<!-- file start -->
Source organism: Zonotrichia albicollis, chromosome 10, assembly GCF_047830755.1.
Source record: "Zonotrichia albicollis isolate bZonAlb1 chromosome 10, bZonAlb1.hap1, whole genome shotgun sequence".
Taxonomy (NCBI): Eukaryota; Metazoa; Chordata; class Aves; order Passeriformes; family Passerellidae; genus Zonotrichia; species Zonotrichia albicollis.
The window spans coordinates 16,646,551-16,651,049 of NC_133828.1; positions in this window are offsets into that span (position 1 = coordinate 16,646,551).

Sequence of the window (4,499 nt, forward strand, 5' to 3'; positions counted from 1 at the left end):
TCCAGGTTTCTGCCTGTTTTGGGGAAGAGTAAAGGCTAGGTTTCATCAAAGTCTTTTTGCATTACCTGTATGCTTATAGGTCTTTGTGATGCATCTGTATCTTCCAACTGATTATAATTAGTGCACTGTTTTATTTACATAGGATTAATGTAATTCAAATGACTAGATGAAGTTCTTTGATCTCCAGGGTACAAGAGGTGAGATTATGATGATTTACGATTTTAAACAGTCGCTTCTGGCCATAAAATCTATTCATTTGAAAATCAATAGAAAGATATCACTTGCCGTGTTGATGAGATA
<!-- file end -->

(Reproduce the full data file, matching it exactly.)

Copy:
Source organism: Zonotrichia albicollis, chromosome 10, assembly GCF_047830755.1.
Source record: "Zonotrichia albicollis isolate bZonAlb1 chromosome 10, bZonAlb1.hap1, whole genome shotgun sequence".
Taxonomy (NCBI): Eukaryota; Metazoa; Chordata; class Aves; order Passeriformes; family Passerellidae; genus Zonotrichia; species Zonotrichia albicollis.
The window spans coordinates 16,646,551-16,651,049 of NC_133828.1; positions in this window are offsets into that span (position 1 = coordinate 16,646,551).

Sequence of the window (4,499 nt, forward strand, 5' to 3'; positions counted from 1 at the left end):
TCCAGGTTTCTGCCTGTTTTGGGGAAGAGTAAAGGCTAGGTTTCATCAAAGTCTTTTTGCATTACCTGTATGCTTATAGGTCTTTGTGATGCATCTGTATCTTCCAACTGATTATAATTAGTGCACTGTTTTATTTACATAGGATTAATGTAATTCAAATGACTAGATGAAGTTCTTTGATCTCCAGGGTACAAGAGGTGAGATTATGATGATTTACGATTTTAAACAGTCGCTTCTGGCCATAAAATCTATTCATTTGAAAATCAATAGAAAGATATCACTTGCCGTGTTGATGAGATA